Fractal GeometryFractal geometry is the geometry of chaos theory in the sense that fractal geometry may be used to visually illustrate the behavior of chaotic dynamical systems. But fractal geometry is much more than this. It was developed quite apart from chaos theory by a different cast of characters. Its "father" is indisputably Benoit Mandelbrot who coined the word "fractal" in 1975, the same year in which James Yorke gave chaos theory its name. Mandelbrot got part of his inspiration from the brilliant, but obscure, work of the French mathematician Gaston Julia who, about sixty years earlier, had developed a theory about iterating functions of complex variables. Julia could only begin to draw by hand some of the incredible images that would light up computer screens around the world in the 1980s and 90s, but Mandelbrot would ultimately bring the expertise of some of IBM's most brilliant computer programmers to bear on Julia's mathematics. Mandelbrot had a second source of inspiration from the nineteenth
century. Certain mischievous mathematicians of that era had grown weary
of the neverending touting of the calculus of Newton and Leibniz as the
beall and endall of mathematics. Do not misunderstand. It is impossible
to overstate the power that the differential and integral calculus placed
in the hands of 18th and 19th century physicists  it was the most revolutionary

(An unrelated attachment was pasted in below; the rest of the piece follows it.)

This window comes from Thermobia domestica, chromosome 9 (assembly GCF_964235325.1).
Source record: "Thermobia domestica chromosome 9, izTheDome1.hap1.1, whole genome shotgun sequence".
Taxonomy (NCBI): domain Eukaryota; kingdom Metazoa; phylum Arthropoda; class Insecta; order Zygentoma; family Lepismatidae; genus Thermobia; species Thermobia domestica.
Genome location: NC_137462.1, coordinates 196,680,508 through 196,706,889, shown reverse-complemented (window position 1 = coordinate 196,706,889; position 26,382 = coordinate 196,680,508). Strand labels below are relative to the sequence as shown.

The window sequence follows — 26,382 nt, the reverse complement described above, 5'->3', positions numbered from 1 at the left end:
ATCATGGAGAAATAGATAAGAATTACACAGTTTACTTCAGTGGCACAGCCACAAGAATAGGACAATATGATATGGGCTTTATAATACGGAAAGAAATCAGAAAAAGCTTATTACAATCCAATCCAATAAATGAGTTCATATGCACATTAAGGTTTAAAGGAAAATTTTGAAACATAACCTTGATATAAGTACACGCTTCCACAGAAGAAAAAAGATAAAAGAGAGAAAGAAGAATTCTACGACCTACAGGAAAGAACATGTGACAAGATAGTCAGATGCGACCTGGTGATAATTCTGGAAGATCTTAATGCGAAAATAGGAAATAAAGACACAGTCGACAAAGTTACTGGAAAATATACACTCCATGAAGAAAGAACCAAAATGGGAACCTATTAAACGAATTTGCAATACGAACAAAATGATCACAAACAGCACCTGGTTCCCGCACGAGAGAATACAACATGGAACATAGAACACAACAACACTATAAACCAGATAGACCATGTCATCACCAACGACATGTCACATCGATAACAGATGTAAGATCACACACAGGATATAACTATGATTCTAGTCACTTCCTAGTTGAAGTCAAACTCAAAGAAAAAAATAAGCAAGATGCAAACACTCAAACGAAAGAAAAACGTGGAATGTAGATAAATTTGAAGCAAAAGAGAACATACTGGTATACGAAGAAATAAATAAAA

event in the history of mathematics and science. To this day, the calculus
ranks with humankind's greatest intellectual achievements. But the view
that every problem in the real world could be solved by the methods of
calculus was wrong. A parade of 19th century mathematicians  Weierstrass,
Hilbert, Cantor, von Koch, Sierpinski, and others  produced fantastic
curves that were continuous everywhere, meaning no "gaps" or "breaks",
but differentiable nowhere, meaning essentially that these curves were
all "corners"  they were not "smooth" anywhere. (For a more detailed
account of two such curves, click here.) The standard curves of Euclidean geometry  lines,
parabolas, sine waves, and the like  are all both differentiable (smooth)
and continuous (unbroken), at least almost everywhere. Such curves hold
no secrets that cannot be divined by the power of the calculus. On the
other hand, curves which are everywhere continuous and nowhere differentiable
rise up in defiance of any attempt to be analyzed by Newton's handy set
of instructions. In the 19th century these curves were called "pathological"
and "monstrous" and mainstream mathematicians had better things to do
than to waste time dealing with bizarre constructions that had no relevance
to the real world anyway. In the 1970s, Mandelbrot had a different point
of view. He saw in these rough, jagged shapes the potential for
modeling natural objects and phenomena more accurately than Euclidean
geometry ever could. "Mountains are not cones, clouds are not spheres,
bark is not smooth, nor does lightning travel in a straight line," said
Mandelbrot. Far from being pathological, these were the shapes of everday
experience. So Mandelbrot named them "fractals" and wrote the seminal
work on fractal geometry called The
Fractal Geometry of Nature in which he introduced the concept
of fractal dimension, a way of characterizing the roughness of fractal
shapes.